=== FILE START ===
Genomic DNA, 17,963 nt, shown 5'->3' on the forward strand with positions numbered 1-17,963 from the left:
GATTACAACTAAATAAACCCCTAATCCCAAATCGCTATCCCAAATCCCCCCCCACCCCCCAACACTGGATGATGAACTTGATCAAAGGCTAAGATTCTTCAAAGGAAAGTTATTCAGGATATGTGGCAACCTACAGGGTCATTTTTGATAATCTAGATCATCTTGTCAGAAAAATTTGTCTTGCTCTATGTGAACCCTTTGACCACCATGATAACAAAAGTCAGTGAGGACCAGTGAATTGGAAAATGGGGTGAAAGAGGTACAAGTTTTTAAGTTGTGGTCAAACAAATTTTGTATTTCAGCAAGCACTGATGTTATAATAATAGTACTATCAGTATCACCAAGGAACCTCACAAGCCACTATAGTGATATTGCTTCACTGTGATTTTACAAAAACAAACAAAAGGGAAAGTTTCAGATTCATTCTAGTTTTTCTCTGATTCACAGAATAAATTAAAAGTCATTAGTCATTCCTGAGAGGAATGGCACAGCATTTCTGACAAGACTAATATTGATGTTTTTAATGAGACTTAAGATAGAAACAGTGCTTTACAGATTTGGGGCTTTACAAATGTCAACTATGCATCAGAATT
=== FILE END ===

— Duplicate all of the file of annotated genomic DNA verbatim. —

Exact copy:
Genomic DNA, 17,963 nt, shown 5'->3' on the forward strand with positions numbered 1-17,963 from the left:
GATTACAACTAAATAAACCCCTAATCCCAAATCGCTATCCCAAATCCCCCCCCACCCCCCAACACTGGATGATGAACTTGATCAAAGGCTAAGATTCTTCAAAGGAAAGTTATTCAGGATATGTGGCAACCTACAGGGTCATTTTTGATAATCTAGATCATCTTGTCAGAAAAATTTGTCTTGCTCTATGTGAACCCTTTGACCACCATGATAACAAAAGTCAGTGAGGACCAGTGAATTGGAAAATGGGGTGAAAGAGGTACAAGTTTTTAAGTTGTGGTCAAACAAATTTTGTATTTCAGCAAGCACTGATGTTATAATAATAGTACTATCAGTATCACCAAGGAACCTCACAAGCCACTATAGTGATATTGCTTCACTGTGATTTTACAAAAACAAACAAAAGGGAAAGTTTCAGATTCATTCTAGTTTTTCTCTGATTCACAGAATAAATTAAAAGTCATTAGTCATTCCTGAGAGGAATGGCACAGCATTTCTGACAAGACTAATATTGATGTTTTTAATGAGACTTAAGATAGAAACAGTGCTTTACAGATTTGGGGCTTTACAAATGTCAACTATGCATCAGAATT